And as history has taught us well, the popping of those financial bubbles can lead to severe financial crisis.
So we face the potential 1-2 combination of much lower interest income, indeed negative returns, and much lower stock market returns - unless investors around the world take the actions that these theoretical economists want to force, which is to take on more risk.
Which then creates the possibility of financial bubbles, which leaves us with very low returns - until the floor drops out.
Financial Security In Retirement
There is a potentially even bigger issue, which is that the projected funding for Social Security and Medicare is based upon the assumption of historic rates of economic growth continuing into the long term future.
The following two graphs may be helpful in understanding this essential point. When people talk about future shortfalls, usually they are talking about projections which are themselves based upon the assumption that we know the future, and that it is one of steady economic growth at historical rates.
As shown in the first graph, and as developed in more depth in this analysis, the economy is expected to double in size in a little more than 20 years - assuming historical growth rates. There are a number of reasons why this growth might not happen, including the slower growth rates of heavily indebted nations, or the slower growth rates of nations with rapidly aging populations, or future potential economic and/or financial crises, or a shift in economic growth from the West to Asia... or it could be "all of the above" coming together into one package labeled "Secular Stagnation."
What does secular stagnation look like? That would be the hollow part of the right-hand bar. What a long-term lack of economic growth means is a necessary void in the future, an emptiness where the phantom wealth which was assumed and counted upon - fails to materialize in practice.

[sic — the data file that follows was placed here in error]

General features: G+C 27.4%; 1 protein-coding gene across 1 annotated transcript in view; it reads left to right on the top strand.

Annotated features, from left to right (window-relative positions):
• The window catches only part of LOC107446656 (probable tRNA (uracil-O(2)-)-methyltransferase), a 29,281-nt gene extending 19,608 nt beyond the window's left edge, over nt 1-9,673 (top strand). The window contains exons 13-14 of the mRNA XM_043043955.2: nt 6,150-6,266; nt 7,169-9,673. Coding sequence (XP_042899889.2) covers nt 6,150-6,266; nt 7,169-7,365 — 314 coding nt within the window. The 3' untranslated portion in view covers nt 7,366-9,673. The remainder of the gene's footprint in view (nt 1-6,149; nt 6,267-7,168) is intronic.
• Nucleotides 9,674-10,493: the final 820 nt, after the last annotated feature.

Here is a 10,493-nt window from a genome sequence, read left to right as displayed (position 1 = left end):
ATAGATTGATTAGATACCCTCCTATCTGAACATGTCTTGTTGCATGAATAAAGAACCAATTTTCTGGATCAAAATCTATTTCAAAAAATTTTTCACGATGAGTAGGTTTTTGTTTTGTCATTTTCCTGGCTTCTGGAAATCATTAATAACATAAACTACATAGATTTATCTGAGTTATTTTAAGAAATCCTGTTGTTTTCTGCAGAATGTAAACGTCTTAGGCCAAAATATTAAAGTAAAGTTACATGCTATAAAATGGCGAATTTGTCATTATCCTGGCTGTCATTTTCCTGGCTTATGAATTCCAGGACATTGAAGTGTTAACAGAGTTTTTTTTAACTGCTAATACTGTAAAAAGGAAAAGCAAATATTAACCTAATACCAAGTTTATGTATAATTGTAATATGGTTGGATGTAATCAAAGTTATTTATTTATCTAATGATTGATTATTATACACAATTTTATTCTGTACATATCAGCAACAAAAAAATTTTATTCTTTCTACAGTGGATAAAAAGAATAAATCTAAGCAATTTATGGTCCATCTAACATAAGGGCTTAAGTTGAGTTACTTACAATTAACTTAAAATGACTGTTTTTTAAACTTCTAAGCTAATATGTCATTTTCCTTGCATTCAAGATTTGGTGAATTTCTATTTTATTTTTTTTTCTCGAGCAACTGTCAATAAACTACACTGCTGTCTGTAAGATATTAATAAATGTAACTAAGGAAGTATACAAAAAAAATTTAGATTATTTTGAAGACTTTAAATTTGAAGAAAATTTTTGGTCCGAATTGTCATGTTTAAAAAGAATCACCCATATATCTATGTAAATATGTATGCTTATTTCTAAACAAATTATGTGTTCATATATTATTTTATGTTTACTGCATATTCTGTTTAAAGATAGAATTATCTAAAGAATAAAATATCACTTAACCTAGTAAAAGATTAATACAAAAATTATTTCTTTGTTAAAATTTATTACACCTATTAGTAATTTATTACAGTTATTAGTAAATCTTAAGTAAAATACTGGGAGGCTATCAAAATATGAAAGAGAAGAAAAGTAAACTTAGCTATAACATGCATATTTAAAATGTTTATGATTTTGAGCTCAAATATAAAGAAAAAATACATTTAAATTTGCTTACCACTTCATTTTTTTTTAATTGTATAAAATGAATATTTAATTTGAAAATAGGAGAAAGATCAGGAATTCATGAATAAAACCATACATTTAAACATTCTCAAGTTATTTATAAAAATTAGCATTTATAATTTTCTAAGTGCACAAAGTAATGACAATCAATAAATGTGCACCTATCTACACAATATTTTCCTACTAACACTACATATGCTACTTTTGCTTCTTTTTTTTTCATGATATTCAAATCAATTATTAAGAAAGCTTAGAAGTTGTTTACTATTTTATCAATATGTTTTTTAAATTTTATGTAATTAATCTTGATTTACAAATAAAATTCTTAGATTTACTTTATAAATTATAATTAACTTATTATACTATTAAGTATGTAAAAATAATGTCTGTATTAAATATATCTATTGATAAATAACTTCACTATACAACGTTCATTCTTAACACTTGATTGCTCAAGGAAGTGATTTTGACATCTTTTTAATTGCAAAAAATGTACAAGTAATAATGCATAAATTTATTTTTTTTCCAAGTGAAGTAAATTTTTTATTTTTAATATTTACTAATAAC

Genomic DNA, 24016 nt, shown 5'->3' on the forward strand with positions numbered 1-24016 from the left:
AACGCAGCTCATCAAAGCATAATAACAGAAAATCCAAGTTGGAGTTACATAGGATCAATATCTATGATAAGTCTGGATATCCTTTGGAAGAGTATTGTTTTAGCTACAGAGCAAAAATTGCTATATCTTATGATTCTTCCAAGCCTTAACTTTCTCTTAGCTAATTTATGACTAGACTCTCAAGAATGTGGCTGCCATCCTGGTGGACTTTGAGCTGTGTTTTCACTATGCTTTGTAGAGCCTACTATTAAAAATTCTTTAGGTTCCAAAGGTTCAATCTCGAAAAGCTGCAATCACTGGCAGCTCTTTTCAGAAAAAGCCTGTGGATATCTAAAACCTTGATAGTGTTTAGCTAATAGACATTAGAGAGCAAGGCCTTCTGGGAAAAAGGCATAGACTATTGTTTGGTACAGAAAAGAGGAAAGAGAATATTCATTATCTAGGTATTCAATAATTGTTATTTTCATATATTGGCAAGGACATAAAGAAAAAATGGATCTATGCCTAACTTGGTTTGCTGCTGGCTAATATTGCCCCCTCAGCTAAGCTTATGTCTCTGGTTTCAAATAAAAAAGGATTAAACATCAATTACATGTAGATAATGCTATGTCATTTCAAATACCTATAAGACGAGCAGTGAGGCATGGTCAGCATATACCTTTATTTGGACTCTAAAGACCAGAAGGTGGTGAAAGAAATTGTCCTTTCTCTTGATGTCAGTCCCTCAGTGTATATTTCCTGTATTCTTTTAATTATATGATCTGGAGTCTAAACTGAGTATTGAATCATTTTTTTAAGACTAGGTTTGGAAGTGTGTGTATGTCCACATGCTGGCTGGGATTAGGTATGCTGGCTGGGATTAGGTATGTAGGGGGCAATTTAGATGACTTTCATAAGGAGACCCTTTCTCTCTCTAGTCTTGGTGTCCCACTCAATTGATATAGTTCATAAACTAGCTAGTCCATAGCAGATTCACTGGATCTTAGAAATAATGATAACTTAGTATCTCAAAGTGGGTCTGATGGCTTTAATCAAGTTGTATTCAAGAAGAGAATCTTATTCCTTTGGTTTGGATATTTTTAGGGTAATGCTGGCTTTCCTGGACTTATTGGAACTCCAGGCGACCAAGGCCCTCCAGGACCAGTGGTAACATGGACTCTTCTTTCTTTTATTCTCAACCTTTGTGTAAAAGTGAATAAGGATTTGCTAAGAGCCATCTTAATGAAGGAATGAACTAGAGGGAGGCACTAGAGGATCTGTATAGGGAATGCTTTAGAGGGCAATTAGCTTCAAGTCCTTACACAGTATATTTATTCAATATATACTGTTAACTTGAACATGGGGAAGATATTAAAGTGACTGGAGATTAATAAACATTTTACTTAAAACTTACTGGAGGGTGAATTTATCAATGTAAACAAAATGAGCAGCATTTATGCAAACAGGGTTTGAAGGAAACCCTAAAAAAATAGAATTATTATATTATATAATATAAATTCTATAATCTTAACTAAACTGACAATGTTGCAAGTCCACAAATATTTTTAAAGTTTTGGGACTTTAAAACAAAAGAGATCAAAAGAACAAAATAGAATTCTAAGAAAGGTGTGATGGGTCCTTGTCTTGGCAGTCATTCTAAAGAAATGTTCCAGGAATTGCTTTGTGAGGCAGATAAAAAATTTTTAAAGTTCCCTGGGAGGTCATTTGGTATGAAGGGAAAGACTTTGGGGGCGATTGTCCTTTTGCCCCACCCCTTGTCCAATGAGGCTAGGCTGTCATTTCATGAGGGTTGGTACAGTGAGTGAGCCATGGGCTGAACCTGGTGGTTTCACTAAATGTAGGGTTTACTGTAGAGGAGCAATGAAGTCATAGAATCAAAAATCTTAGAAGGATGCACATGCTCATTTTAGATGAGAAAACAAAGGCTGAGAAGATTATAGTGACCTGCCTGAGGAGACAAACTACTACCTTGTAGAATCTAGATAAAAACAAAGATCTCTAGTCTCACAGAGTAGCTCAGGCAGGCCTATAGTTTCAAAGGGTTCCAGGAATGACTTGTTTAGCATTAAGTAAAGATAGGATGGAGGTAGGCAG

People don't usually think about it that way, but when we talk about the solvency of Social Security, or Medicare, or the value of long-term stock returns - those are generally all based on wealth that doesn't actually exist yet. Rather it is wealth that is merely assumed into existence, by taking historical growth for the United States during a time of economic prosperity and even world domination, and projecting them forward indefinitely into the future.
To be clear, then, to have the rug pulled out from underneath what we are told the financial future will be doesn't actually take any great crisis, or catastrophe, or collapse, or any other sort of world-changing "high drama" scenario. Oh, those could indeed happen, but they aren't actually needed for the future to unfold in an entirely different way than what the voice of financial authority tells us will be the case.
All it takes is for the assumed growth to not occur.
That's what secular stagnation truly is - not a doomsday event, but a big, gaping hole in the future. It's hypothetical wealth that simply fails to materialize. With any financial security or investment returns based on assumptions about that future wealth - also failing to materialize.
The 2nd part of this article discusses the grave threat that secular stagnation poses for Social Security, Medicare and other retirement promises, as well as how even allowing for the possibility can require changes in how we plan for retirement.